Film Reviews:

Alien Nation

(Graham Baker, US, 1988)

The buddy-buddy cop thriller is a thriving sub-genre, the success of Lethal Weapon proves that but it's interesting to see this sometimes tired genre given a new and interesting twist, with the introduction of an alien into the usual partnership.

[Alien Nation]Alien Nation's story is set in 1994, three years after millions of aliens come to Earth in desperation, from their dying planet. After a period of quarantine, the 'Newcomers' are accepted by the United States, given equal opportunities and are treated as humans. James Caan stars as Sykes, a cop whose partner is killed by a 'Slag' as the aliens are labelled. To try and come to terms with this, Sykes joins up with a Newcomer called Samuel Francisco. Together, they soon discover that Sykes' partner's death is connected with another case, which soon leads them to Harcourt (Terence Stamp) a highly successful business Newcomer. What they discover could upset the safe balance of the aliens' integration and threaten the world.

When it was released, television commercials and advertising promoted the film as some form of alien-on-the-loose movie. Indeed, with the words 'From the producer of Aliens' being used everywhere it's possible that some may have been duped into believing that Alien Nation is a follow-up to that film. It's nothing of the sort. Director Graham Baker keeps the film just this side of the fantastic. He hasn't let the material run away from the American social satire it is clearly built around. Although it is still a gun-toting, car-chasing, action-packed buddy buddy movie, Alien Nation manages to be more and is a welcome addition to the genre as a result.

James Caan is just right as a cop with a broken marriage, struggling to give his best to his job. Mandy Patinkin as his partner Francisco manages to convey all looks through layers of alien lake-up and in this sense, the film comes across as Enemy Mine on Earth. The two have that essential chemistry, needed for this type of fill to work and, it's on their shoulders that the quiet scenes rest and work. Terence Stamp is his usual excellent self, oozing with evil and menace and instantly recognizable despite Stan Winston's reptile head prosthetics, It was crucial that Winston's make-up be convincing as Newcomers are on the screen for the entire film. The effect produced is quite good and the natural variation from alien to alien clever, but in some scenes, Baker could have been a little more conservative with his lighting.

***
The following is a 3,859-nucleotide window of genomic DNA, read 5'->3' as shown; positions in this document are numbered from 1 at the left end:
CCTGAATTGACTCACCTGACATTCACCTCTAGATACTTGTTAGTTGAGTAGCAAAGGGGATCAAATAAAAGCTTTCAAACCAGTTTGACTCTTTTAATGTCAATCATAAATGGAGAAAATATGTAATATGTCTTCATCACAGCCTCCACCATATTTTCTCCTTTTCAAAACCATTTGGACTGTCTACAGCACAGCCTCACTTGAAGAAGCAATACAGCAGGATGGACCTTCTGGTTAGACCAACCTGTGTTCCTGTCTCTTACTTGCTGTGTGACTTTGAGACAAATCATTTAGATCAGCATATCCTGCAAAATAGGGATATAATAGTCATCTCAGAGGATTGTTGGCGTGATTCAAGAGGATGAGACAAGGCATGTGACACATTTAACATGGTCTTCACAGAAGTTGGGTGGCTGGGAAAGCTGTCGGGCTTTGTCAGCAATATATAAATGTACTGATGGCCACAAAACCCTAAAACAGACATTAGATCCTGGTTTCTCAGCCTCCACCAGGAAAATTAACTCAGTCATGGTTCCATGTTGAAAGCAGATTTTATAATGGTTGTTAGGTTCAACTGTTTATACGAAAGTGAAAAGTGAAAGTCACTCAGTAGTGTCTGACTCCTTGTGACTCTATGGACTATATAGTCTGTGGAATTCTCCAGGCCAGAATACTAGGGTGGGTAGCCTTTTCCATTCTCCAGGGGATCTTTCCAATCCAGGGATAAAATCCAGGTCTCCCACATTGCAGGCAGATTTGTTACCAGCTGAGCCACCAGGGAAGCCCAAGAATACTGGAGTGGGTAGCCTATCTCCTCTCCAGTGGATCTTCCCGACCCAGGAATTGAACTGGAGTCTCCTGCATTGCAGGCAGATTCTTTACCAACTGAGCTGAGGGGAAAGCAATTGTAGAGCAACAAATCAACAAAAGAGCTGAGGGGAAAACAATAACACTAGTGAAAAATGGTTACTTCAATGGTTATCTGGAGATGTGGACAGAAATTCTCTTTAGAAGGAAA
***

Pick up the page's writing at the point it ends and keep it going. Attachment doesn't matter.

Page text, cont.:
The only real compliant that can be made about Alien Nation is the rather abrupt and poorly edited (and dubbed) ending. Apparently, a four-minute murder scene has been completely cut. 20th Century Fox say the British censors okayed the full print but when received from the States, all prints were mysteriously edited. It's a shame but still, Alien Nation works in all the areas it intended to, and it isn't often a fantasy film doesn't misfire on one level or another. The attention to detail creates a realistic and believable setting. Francisco's family life is seen lore than Sykes', the Newcomers get drunk on sour milk, alien graffiti covers the walls in the 'Slag' quarter and Newcomer prostitutes stand on street corners offering a different kind of service. The thinly disguised social commentary on minorities isn't made tiresome by overemphasis but remains throughout, often as amusing satire. If Baker can take a weighty subject like racial disputes entertaining, yet still retain a serious perspective, he gets my vote. Alien Nation is by no means perfect but as a new perspective on an established and entertaining genre, it hits the spot. 7/10

Alan Strode (July 1989)

See also:

Alien Nation (TV series)
Followed by several TV movies:

Alien Nation: Dark Horizon (1994)
Alien Nation: Body and Soul
Alien Nation: Millennium
Alien Nation: The Enemy Within
Alien Nation: The Udara Legacy

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